While looking around in a forgotten public library at Shimla I came upon a file of an equally forgotten Urdu magazine called Nairang-i-Khayal for the year 1929. That is nine years before Iqbal passed away. One of the issues had an advertisement for green tea. I reproduce it below:
کيا فرماتے ەيں ملک الشعرا
جناب علامە ڈاکٹر سر محمد اقبال صاحب اسکي تعريف ميں
چاے سبز است کيمياے شباب پير صد سالە را جواں سازد
مشتهر: حاجي محمد دين فيروز دين ، چاينە ەاوس ، ڈبي بازار ، لاهور
See how it is praised by the Poet Laureate
Janab Allama Dr. Sir Muhammad Iqbal:
“Green tea is the Elixir of Youth + It makes a hundred year old man young again.”
Advertiser: Haji Muhammad Din Feroz Din, China House, Dabi Bazaar, Lahore.
A rejuvenation of Mashriqi Mard into Mard-e Kamil via Sabz Chai. Brilliant. My thanks to Naim Sahib. (Dabi Bazaar is in Old Lahore, Rang Mahal. )
I know all of you are super-busy, so I won’t, like, write 3000 words on the 18th amendment’s passage or even 2000 words on what I think will forever be known as the Last Summer of Water in Pakistan. So, instead, here are the pictures which really, really deserve a lot of words. All were taken from the Urdu Express newspaper over the last 10 days.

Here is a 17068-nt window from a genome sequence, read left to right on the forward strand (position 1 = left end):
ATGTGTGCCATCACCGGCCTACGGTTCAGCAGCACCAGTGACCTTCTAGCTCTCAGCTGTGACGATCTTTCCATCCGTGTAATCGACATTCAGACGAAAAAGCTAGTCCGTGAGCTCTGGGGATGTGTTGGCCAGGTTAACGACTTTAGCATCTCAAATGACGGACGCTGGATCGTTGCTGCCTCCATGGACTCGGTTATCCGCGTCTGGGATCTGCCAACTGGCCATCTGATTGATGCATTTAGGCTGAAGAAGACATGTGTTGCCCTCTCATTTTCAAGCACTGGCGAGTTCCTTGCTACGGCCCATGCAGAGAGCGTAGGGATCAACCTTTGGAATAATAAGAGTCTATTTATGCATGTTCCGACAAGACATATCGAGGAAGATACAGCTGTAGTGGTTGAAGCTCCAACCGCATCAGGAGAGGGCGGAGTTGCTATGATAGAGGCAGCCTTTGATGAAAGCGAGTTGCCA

I think my favorite part of Fatima Bhutto’s Songs of Blood and Sword is the conversation she has with the octogenarian Samuel Huntington at Harvard about her father who took a class with him. It is a brilliant little scene full of awkwardness and confusion. I don’t have the book here, else I would just type it out.
In any case, I have a review of the book up at The Review: Ghost Wars:
Songs of Blood and Sword can rightly be seen as the latest in a line of memoirs like Benazir’s Daughter of the East and Pervez Musharraf’s In the Line of Fire – each of them devoted to uncritical presentations of their authors or their families, made to stand in for the history of an entire nation. The tale of the Bhutto dynasty, from its feudal base to its populist claims and now to the stranger-than-fiction stewardship under Zardari (where else in this world can one bequeath a political party in a will?) still deserves to be told, and told properly.